Major depression is a leading cause of disability that impacts adults as well as children and adolescents. Large-scale genome-wide association studies (GWAS), predominately conducted in adults, have identified hundreds of genetic loci that are associated with major depression. However, little is known about the role of these genetic risk factors in childhood and adolescent depression and associated behaviors. Furthermore, genetic factors can not only directly influence a child through inherited alleles (genetic nature), but can also indirectly influence a child through an environment shaped by the shared genome of close relatives (genetic nurture). It is unclear, to what extent, the genetic effects on childhood and adolescent depression and associated behaviors are mediated through direct (genetic nature) vs. indirect (genetic nurture) pathways. In this paper, we utilized the genetic data and depression-related measures collected from parent(primary caregiver)-offspring pairs of European ancestry in the Panel Study of Income Dynamics (PSID) to investigate: 1) whether depression polygenic risk score (PRS), developed using GWAS of predominantly adult samples, is associated with depression and associated behaviors in children and adolescents; and 2) the potential pathways (direct vs. indirect) mediating the genetic association. The preliminary results demonstrated that the depression PRS, developed using adult samples, predicts some depression-related measures in children and adolescents in PSID. Meanwhile, we present evidence suggesting that both direct (genetic nature) and indirect (genetic nurture) pathways are involved.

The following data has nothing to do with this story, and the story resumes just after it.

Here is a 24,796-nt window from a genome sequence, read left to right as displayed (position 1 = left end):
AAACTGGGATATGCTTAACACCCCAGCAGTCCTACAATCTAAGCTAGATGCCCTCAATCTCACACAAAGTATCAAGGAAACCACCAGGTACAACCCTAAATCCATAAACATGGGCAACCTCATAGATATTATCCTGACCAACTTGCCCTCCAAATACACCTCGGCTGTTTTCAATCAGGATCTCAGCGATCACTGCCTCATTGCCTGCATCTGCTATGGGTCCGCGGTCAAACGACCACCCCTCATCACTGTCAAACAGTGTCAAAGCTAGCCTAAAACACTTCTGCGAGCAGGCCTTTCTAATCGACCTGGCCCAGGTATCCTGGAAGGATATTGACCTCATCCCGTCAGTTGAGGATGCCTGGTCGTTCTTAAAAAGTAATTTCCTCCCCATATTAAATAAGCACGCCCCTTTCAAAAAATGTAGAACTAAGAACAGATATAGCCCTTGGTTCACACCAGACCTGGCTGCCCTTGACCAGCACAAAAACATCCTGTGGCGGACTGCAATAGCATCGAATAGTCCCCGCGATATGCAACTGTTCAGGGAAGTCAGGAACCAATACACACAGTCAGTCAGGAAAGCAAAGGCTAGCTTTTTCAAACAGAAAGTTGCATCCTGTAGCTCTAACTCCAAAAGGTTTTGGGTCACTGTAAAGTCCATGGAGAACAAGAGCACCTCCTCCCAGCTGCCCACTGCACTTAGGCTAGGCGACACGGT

Wei Zhao, University of Michigan
Emily Urban-Wojcik, University of Michigan
Meghan Seewald, University of Michigan
Narayan Sastry, University of Michigan